Experts at think tank Foraus have also come to the same conclusion, recommending that Switzerland support Palestine at the UN General Assembly.

“It’s the logical consequence of Swiss commitment in the Middle East and in line with the 2003 Geneva Initiative,” said Foraus’s Andreas Graf. “For Kosovo, Switzerland interpreted the notion of a state in the broad sense, thus recognising the legitimacy of aspirations to independence.”

“For Palestine it would be the same in regards to international law. And according to the principle of universality, bilateral relations with Palestine should therefore be adapted accordingly.”

Two factions want control of the Palestinian territories: Fatah and Hamas.

Fatah is a lay movement founded by Yasser Arafat in 1959. It was the major Palestinian organisation until 2006. The party, which controls the West Bank, is headed by Mahmoud Abbas, who is president of the Palestinian National Authority. For Israel the only negotiating body.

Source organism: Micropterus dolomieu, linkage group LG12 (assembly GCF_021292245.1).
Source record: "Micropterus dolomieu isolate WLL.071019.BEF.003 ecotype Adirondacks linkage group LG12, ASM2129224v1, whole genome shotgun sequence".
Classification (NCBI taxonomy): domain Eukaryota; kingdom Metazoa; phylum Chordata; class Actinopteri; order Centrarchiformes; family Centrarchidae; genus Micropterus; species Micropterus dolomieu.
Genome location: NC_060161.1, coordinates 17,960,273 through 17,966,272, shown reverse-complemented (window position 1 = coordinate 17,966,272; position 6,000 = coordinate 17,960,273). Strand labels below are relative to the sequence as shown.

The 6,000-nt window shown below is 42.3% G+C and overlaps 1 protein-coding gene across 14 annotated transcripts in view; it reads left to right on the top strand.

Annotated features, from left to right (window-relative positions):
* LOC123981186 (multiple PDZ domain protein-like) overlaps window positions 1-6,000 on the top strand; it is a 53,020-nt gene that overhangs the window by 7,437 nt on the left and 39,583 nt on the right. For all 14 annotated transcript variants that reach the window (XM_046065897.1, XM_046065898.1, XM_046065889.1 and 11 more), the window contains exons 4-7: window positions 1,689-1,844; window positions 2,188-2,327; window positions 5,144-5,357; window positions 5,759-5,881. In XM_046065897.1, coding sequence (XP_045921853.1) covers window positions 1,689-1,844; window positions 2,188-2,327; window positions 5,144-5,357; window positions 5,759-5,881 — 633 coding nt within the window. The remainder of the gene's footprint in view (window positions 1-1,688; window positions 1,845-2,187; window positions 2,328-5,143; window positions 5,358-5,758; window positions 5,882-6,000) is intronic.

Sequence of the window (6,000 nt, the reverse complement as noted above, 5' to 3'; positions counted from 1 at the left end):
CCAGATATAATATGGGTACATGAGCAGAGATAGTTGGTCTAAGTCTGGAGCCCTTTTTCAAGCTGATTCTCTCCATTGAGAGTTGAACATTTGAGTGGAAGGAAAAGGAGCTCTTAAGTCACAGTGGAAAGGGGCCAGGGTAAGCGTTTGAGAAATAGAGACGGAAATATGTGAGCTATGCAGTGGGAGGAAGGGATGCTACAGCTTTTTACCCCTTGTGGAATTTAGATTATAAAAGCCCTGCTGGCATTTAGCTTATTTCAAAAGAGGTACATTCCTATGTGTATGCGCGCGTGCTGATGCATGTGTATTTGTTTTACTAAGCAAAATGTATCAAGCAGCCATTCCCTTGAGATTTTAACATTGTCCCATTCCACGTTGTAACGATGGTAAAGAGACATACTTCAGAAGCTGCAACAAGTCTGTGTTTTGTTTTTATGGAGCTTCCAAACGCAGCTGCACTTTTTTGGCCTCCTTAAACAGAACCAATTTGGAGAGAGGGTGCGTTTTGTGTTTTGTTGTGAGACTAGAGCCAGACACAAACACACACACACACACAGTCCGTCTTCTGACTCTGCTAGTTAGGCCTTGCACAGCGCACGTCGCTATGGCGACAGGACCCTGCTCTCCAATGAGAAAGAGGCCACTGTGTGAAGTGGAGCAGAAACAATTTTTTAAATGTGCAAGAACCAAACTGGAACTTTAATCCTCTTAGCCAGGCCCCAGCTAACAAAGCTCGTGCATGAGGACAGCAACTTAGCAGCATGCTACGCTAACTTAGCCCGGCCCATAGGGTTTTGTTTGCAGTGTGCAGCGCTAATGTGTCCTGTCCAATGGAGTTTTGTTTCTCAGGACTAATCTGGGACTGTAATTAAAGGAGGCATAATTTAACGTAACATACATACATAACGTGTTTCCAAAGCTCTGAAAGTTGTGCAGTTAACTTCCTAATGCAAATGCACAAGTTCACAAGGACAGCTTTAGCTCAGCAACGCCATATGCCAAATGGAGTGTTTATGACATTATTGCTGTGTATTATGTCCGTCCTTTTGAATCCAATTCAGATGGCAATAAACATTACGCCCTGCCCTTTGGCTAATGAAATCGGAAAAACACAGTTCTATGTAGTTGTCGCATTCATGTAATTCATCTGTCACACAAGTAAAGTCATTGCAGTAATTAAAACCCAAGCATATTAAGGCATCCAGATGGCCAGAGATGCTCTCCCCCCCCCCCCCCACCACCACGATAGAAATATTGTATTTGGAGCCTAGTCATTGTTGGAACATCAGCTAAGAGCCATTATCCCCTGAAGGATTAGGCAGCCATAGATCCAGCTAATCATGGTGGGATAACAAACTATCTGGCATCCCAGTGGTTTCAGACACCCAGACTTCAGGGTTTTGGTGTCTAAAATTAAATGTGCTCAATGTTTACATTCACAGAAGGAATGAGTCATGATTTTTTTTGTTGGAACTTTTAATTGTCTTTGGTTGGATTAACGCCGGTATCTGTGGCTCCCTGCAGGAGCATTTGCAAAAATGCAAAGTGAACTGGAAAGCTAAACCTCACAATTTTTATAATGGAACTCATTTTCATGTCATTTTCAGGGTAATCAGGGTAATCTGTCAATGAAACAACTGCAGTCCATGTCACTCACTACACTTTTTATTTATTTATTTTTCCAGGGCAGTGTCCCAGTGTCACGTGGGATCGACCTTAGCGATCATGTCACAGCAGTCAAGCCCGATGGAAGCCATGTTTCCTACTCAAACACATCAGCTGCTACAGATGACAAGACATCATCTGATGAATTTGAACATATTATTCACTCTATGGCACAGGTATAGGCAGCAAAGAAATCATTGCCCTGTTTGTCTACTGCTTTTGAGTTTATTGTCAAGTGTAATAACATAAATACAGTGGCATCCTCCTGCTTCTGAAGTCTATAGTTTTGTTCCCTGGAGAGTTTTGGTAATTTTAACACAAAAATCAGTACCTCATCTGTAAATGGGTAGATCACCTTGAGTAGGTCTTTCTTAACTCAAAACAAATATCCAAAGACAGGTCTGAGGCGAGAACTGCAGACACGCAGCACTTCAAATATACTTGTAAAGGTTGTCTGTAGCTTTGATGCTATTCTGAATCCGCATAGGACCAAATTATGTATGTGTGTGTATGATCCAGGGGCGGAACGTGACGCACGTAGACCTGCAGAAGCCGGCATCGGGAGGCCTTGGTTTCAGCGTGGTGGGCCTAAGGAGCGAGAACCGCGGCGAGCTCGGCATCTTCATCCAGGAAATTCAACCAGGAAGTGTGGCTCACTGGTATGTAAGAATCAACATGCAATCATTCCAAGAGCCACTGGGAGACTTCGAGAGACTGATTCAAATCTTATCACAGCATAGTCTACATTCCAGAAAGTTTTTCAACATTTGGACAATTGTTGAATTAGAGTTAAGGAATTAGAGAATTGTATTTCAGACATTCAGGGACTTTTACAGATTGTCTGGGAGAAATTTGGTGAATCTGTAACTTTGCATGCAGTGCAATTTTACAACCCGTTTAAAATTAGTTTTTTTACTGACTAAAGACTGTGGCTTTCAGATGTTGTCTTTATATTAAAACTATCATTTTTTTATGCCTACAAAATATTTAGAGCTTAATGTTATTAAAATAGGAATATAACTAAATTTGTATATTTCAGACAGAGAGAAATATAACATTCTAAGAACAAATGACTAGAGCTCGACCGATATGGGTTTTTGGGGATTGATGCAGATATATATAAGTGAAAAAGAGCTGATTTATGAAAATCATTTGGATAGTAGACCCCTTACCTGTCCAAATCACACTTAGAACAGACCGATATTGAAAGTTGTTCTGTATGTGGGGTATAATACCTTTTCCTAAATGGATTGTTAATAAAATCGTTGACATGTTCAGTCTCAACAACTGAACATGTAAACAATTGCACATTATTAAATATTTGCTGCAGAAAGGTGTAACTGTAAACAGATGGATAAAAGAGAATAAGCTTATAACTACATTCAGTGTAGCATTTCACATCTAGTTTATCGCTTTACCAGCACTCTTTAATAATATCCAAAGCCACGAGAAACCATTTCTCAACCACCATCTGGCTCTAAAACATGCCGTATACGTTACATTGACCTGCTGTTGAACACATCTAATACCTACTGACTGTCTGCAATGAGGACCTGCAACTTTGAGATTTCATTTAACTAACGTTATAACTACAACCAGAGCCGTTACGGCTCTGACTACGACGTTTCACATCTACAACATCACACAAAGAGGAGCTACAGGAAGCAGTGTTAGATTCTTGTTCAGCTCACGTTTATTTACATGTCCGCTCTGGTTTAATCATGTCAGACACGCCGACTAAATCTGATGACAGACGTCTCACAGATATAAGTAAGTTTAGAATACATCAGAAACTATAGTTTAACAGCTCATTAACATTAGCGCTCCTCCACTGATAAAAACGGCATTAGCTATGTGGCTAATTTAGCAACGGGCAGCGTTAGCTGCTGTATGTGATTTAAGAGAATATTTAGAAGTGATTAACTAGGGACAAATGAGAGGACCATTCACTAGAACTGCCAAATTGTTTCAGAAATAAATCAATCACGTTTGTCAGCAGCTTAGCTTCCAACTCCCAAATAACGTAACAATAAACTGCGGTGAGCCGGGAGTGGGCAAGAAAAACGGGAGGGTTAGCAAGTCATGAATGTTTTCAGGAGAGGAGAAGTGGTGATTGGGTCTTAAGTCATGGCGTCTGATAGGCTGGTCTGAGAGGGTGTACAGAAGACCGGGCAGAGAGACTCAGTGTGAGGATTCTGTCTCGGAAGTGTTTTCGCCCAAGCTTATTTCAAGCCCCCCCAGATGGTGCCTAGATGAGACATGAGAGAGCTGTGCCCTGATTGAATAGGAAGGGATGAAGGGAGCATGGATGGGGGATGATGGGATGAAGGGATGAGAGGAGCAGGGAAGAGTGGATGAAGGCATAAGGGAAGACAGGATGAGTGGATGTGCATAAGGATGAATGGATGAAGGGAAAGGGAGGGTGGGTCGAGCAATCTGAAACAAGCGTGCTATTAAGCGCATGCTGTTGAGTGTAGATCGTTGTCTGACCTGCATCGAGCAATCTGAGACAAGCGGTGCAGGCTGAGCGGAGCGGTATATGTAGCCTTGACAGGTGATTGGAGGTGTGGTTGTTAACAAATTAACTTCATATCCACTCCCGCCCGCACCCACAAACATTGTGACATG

Hamas is an Islam-inspired movement created in 1987 by Ahmed Yassin. Several western governments have designated it a terrorist organisation and it refuses to recognise Israel. During the last elections it gained a majority of seats in the National Authority. It then assumed control of the Gaza Strip.

Tensions between Fatah and Hamas intensified after Arafat’s death and the 2006 elections. At the end of April they reached a unity deal but have been unable to agree on a head of government.

Hundreds of people have died in conflict which has flared up between the two sides over the past 5 years, especially in the Gaza Strip.

At the end of September Arab League countries will present a formal UN membership request for Palestine within the pre-1967 borders which includes the whole of the West Bank, the Gaza Strip and East Jerusalem (occupied by Israel since the 1967 Six Day War).

This has, however, to be approved by the UN Security Council where the US, which has already come out against, has the right of veto.

The General Assembly could promote the Palestinian National Authority from an observer “non-state entity” to an observer state, like the Vatican.

(With input from Mohamed Cherif and translated from Italian by Isobel Leybold-Johnson)